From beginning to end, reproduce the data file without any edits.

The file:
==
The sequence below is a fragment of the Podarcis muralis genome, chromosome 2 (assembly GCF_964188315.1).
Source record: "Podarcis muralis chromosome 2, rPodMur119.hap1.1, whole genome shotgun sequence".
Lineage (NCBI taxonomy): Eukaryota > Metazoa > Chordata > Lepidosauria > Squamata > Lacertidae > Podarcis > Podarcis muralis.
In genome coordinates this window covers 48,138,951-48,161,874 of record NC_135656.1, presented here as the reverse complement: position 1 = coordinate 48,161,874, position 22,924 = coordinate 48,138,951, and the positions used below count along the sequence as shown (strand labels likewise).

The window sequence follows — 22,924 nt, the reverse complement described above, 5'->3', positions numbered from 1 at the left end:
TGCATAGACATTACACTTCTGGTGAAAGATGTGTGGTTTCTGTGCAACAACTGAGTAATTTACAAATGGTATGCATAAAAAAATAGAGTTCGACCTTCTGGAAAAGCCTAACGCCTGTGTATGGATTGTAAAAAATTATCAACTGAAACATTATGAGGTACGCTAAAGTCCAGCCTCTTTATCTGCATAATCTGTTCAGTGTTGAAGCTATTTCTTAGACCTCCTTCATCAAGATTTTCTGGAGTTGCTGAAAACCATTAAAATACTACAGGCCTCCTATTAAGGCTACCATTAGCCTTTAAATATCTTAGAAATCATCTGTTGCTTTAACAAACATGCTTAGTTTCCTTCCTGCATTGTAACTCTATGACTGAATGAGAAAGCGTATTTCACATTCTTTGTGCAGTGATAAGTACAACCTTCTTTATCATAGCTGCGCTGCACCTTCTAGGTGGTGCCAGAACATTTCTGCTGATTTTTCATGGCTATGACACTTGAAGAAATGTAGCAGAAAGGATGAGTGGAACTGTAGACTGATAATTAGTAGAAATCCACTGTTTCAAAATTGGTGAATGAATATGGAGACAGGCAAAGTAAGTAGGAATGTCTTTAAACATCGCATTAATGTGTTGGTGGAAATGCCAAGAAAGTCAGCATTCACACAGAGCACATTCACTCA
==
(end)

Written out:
The sequence below is a fragment of the Podarcis muralis genome, chromosome 2 (assembly GCF_964188315.1).
Source record: "Podarcis muralis chromosome 2, rPodMur119.hap1.1, whole genome shotgun sequence".
Lineage (NCBI taxonomy): Eukaryota > Metazoa > Chordata > Lepidosauria > Squamata > Lacertidae > Podarcis > Podarcis muralis.
In genome coordinates this window covers 48,138,951-48,161,874 of record NC_135656.1, presented here as the reverse complement: position 1 = coordinate 48,161,874, position 22,924 = coordinate 48,138,951, and the positions used below count along the sequence as shown (strand labels likewise).

The window sequence follows — 22,924 nt, the reverse complement described above, 5'->3', positions numbered from 1 at the left end:
TGCATAGACATTACACTTCTGGTGAAAGATGTGTGGTTTCTGTGCAACAACTGAGTAATTTACAAATGGTATGCATAAAAAAATAGAGTTCGACCTTCTGGAAAAGCCTAACGCCTGTGTATGGATTGTAAAAAATTATCAACTGAAACATTATGAGGTACGCTAAAGTCCAGCCTCTTTATCTGCATAATCTGTTCAGTGTTGAAGCTATTTCTTAGACCTCCTTCATCAAGATTTTCTGGAGTTGCTGAAAACCATTAAAATACTACAGGCCTCCTATTAAGGCTACCATTAGCCTTTAAATATCTTAGAAATCATCTGTTGCTTTAACAAACATGCTTAGTTTCCTTCCTGCATTGTAACTCTATGACTGAATGAGAAAGCGTATTTCACATTCTTTGTGCAGTGATAAGTACAACCTTCTTTATCATAGCTGCGCTGCACCTTCTAGGTGGTGCCAGAACATTTCTGCTGATTTTTCATGGCTATGACACTTGAAGAAATGTAGCAGAAAGGATGAGTGGAACTGTAGACTGATAATTAGTAGAAATCCACTGTTTCAAAATTGGTGAATGAATATGGAGACAGGCAAAGTAAGTAGGAATGTCTTTAAACATCGCATTAATGTGTTGGTGGAAATGCCAAGAAAGTCAGCATTCACACAGAGCACATTCACTCA